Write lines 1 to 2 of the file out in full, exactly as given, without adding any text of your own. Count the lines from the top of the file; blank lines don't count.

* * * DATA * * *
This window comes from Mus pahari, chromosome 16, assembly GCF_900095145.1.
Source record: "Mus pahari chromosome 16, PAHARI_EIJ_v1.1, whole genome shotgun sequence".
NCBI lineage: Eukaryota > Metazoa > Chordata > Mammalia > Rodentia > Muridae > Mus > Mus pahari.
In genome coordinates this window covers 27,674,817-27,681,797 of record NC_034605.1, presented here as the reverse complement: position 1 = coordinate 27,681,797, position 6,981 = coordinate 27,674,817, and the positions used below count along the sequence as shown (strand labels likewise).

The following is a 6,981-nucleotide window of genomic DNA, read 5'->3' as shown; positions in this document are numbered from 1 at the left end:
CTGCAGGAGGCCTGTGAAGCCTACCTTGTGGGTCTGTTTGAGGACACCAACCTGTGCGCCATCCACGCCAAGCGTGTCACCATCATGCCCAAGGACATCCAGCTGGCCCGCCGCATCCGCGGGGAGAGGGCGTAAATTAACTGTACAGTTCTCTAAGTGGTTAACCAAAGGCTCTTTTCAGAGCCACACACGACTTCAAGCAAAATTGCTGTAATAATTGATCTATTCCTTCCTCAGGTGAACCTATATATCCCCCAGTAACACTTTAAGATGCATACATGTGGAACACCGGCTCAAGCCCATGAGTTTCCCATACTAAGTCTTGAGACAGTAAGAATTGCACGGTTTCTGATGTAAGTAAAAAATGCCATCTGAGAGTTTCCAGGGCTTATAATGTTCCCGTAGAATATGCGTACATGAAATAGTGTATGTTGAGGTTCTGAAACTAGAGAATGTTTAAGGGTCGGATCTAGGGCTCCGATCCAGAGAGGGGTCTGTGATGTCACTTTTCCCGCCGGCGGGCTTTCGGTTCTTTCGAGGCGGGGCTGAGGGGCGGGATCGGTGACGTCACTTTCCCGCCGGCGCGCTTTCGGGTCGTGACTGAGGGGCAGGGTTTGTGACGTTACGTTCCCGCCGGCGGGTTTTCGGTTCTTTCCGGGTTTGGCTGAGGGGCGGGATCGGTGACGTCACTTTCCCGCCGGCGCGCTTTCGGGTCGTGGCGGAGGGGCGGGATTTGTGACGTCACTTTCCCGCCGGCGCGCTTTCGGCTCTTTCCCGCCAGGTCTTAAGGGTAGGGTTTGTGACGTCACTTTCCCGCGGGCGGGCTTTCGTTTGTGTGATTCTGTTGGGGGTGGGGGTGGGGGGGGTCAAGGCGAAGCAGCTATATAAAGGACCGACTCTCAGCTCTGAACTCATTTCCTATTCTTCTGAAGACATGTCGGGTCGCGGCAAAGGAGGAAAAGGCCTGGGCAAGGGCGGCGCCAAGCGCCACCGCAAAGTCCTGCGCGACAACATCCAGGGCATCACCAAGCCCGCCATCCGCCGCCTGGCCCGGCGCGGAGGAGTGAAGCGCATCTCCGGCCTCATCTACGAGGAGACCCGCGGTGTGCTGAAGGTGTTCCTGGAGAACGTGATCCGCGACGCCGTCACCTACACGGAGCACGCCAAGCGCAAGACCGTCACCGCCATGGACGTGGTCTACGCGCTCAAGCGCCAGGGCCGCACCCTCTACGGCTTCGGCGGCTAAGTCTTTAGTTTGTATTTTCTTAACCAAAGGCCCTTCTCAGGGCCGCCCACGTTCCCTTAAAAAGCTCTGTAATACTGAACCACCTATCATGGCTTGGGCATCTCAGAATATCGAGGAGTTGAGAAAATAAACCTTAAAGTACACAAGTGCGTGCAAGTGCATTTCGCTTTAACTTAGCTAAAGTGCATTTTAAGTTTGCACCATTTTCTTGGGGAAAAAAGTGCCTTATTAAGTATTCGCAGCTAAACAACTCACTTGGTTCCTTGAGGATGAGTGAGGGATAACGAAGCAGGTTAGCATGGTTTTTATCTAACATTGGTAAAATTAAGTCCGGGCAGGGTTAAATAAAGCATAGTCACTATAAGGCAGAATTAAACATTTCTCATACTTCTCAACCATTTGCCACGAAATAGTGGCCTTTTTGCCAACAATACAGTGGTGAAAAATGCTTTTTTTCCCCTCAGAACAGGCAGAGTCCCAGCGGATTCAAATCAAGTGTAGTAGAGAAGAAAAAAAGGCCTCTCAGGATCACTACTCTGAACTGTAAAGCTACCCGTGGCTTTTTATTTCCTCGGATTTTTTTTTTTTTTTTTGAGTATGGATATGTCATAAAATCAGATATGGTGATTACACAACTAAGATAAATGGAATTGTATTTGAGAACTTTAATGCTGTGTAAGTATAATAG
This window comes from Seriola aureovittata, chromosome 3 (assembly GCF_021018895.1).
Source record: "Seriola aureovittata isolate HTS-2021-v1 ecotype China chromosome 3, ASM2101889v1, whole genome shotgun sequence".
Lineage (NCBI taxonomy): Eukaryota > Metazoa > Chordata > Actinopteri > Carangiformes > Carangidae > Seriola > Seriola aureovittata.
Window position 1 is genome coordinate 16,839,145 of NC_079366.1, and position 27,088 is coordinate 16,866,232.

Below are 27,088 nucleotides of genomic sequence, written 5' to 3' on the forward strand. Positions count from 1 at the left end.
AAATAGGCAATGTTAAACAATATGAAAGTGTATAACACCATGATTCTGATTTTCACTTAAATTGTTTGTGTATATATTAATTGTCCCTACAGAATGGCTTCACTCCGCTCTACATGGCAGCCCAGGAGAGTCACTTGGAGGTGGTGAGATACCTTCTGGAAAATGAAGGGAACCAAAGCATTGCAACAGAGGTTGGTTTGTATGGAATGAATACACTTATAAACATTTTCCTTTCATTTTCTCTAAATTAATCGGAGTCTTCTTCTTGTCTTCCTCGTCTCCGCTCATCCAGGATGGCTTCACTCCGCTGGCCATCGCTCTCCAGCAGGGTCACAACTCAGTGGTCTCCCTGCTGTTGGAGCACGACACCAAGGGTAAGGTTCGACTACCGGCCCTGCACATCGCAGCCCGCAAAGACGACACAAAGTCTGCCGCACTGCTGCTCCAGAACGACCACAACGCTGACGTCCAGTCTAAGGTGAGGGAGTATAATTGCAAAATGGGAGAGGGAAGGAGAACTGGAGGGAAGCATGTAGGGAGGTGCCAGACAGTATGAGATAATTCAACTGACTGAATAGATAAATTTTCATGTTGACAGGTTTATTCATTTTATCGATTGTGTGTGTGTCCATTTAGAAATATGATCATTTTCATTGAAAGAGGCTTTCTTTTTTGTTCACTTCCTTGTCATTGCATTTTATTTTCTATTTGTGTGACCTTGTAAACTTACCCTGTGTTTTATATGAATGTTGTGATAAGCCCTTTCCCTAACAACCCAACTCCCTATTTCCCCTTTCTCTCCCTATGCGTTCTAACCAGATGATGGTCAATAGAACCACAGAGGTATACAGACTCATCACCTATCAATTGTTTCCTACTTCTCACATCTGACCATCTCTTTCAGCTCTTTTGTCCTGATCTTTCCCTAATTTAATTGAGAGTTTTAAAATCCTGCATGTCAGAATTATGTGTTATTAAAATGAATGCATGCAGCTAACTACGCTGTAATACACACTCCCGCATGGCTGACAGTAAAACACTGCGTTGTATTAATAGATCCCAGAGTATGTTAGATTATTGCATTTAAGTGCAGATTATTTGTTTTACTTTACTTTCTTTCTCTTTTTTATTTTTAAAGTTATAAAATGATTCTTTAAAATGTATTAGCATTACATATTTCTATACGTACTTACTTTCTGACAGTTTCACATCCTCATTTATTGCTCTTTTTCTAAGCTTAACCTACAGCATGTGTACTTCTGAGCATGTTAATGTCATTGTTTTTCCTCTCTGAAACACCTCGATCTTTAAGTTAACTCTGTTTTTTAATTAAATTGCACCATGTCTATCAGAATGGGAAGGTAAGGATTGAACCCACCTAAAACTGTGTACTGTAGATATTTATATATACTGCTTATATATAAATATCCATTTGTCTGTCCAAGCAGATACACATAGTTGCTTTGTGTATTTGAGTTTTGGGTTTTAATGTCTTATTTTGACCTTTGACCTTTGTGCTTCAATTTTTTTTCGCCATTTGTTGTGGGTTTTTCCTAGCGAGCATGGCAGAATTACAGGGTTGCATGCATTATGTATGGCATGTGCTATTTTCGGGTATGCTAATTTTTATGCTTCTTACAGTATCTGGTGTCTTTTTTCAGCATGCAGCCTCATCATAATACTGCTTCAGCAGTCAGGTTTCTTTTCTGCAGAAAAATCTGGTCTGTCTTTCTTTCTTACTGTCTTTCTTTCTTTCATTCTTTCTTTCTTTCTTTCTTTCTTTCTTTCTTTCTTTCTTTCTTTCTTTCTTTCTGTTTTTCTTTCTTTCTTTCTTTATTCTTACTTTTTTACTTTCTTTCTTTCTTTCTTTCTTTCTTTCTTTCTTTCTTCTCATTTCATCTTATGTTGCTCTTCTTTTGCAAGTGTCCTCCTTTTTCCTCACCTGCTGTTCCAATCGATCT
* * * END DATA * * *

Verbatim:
This window comes from Mus pahari, chromosome 16, assembly GCF_900095145.1.
Source record: "Mus pahari chromosome 16, PAHARI_EIJ_v1.1, whole genome shotgun sequence".